Last night, I tuned in the Book of Daniel – the new TV show that has been causing all the stir. That’s not what this post is about.
Frankly, I didn’t care about the controversy. I was looking for entertainment. I turned it off about half way through and went back to my computer to work a little longer into the night because it failed in the entertainment department. But THAT’s not what this post is about either!
Why do we get so stirred up by unimportant stuff? I hate to say it, but it’s the media.
Listen, I know of what I’m speaking. I was a newspaper editor for 14 years and worked with the magazine media for the next six years, starting in 1975 with the student paper at Indiana University to my own weekly newspaper in 1978 ending a successful career at the Atlanta Journal & Constitution in 1989.
I defended the noble cause of newspapers and the media every chance I got. I thought journalists were the smartest, most informed and least compromised people on the planet. And that may still be true, but they work in the most compromised business there is.
We rely on the news media to tell us the truth. We’ve assigned them our right to monitor the government and society at large. It’s a great responsibility. And should never be taken lightly.
So, one minute prior to airtime of The Book of Daniel, the general manager of the local television station came on and said basically that this show has caused some controversy and if you think you’ll be offended by it, please don’t watch it.
Okay, that made me want to watch it more.
But the local station then added a distracting news ticker to the bottom the screen (which they almost never do) that highlighted important breaking news. The two main items were:
1. Cauliflower covered the interstate in Cullman, AL, when an 18-wheeler overturned
2. There was a two-alarm fire in Huntsville where and apartment building was involved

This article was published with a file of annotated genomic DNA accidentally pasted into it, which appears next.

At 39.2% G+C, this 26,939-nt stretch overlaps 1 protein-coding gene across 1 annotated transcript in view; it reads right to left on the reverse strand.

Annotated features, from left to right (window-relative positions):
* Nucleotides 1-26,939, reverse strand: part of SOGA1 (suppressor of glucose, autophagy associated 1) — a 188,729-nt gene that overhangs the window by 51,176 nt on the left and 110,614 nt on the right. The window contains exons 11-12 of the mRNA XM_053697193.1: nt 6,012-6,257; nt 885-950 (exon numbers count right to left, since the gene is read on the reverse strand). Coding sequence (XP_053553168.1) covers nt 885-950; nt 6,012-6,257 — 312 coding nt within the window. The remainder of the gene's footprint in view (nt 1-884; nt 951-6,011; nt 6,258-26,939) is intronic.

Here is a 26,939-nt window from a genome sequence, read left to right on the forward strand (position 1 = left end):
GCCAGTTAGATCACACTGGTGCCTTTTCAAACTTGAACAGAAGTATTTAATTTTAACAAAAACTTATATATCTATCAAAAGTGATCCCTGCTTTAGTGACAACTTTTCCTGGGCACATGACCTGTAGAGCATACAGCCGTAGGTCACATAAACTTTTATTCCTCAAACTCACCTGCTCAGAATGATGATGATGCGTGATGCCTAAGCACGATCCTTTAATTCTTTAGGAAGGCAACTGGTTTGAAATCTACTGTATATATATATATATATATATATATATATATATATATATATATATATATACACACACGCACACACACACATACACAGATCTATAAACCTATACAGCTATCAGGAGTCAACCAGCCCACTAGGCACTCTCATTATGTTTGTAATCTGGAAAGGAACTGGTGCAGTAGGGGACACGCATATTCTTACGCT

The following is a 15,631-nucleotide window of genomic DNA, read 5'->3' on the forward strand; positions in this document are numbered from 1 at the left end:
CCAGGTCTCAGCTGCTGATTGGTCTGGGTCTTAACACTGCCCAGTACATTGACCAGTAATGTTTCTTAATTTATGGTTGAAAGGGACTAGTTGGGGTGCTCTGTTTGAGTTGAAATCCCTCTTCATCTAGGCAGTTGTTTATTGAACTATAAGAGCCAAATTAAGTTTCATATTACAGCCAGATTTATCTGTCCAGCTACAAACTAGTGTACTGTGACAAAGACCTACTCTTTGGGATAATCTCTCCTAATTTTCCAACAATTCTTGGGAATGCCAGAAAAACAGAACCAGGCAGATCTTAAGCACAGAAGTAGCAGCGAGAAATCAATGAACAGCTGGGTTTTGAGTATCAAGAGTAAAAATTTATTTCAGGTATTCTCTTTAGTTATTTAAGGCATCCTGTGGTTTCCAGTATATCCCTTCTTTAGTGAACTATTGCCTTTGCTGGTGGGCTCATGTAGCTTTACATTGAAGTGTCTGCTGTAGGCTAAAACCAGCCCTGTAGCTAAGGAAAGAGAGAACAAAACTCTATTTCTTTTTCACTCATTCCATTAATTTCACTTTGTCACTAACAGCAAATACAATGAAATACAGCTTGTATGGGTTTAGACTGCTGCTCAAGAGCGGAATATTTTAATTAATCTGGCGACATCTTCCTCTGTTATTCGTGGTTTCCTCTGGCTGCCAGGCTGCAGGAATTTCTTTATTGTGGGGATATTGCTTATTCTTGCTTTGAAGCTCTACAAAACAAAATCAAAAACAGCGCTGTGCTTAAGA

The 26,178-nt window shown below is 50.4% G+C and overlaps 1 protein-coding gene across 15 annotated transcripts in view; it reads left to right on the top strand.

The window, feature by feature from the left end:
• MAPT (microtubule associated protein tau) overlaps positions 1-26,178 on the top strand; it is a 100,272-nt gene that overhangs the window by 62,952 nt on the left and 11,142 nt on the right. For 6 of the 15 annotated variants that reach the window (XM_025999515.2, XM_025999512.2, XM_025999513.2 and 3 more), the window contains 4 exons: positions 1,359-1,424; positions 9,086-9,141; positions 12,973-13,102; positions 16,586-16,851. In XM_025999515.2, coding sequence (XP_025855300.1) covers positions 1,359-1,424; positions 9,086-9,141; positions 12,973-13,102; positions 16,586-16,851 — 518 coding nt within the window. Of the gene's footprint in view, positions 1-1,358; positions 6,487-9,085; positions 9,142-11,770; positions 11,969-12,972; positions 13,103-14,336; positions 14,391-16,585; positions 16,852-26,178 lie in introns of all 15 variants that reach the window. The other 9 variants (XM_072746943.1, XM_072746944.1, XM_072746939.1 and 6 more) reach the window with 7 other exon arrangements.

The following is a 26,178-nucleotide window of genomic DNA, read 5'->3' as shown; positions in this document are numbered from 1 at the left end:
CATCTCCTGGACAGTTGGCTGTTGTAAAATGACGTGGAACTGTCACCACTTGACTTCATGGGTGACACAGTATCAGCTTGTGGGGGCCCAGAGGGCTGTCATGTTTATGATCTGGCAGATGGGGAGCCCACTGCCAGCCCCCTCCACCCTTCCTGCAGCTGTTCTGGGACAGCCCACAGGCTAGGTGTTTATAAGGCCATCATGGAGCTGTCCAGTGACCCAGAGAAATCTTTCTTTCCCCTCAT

About midway through the program, it seemed so important that they broke in for a special report to show a freezing reporter standing in front of a dark building with a few flames coming out the top.
During a commercial, the male anchor in an ever-so-somber tone, bellowed, “In our top story tonight, we have more information on a vicious stabbing.”
This is what my wife and I call The Jerry Springer News approach to the world. Show all the stupid, unimportant stuff you can and ignore the bigger issues.
Journalists, listen up: Just Say NO!
Stop doing inane stories that don’t mean anything. Your responsibility to the public is a gift WITH strings attached. Your responsibility is to report, clarify, investigate and report some more. You have a responsibility to expose the deeper issues that underlie the surface news.
Someone being stabbed – viciously or not – is not news. The impact goes no further than the people involved. The reasons why this happens more and more because of poverty, ignorance, rage, greed – that’s the story.
In 1976, I had the privilege of working for The Louisville Courier Journal in its heyday as a summer intern in the photography department. I was cruising for “feature” pictures one day when I got a call on the radio.
A bad auto accident had happened and I was the closest photographer. As I arrived, the paramedics, police and fire were huddled around the mangled car. I worked my way through the crowd and got to the front of the car. I could clearly see a woman pressed against the windshield, conscious and scared, as she waited patiently to be extracted from the wreckage.
This was a great picture. I would win awards with this. It was a public place and it was news.
As I raised my camera, focusing my telephoto lens on the woman’s face, I made eye contact with her. In a sort of mental telepathy, she was pleading with me not to take the picture showing her in such a compromising position.
Tears streamed down her face. I felt her fear.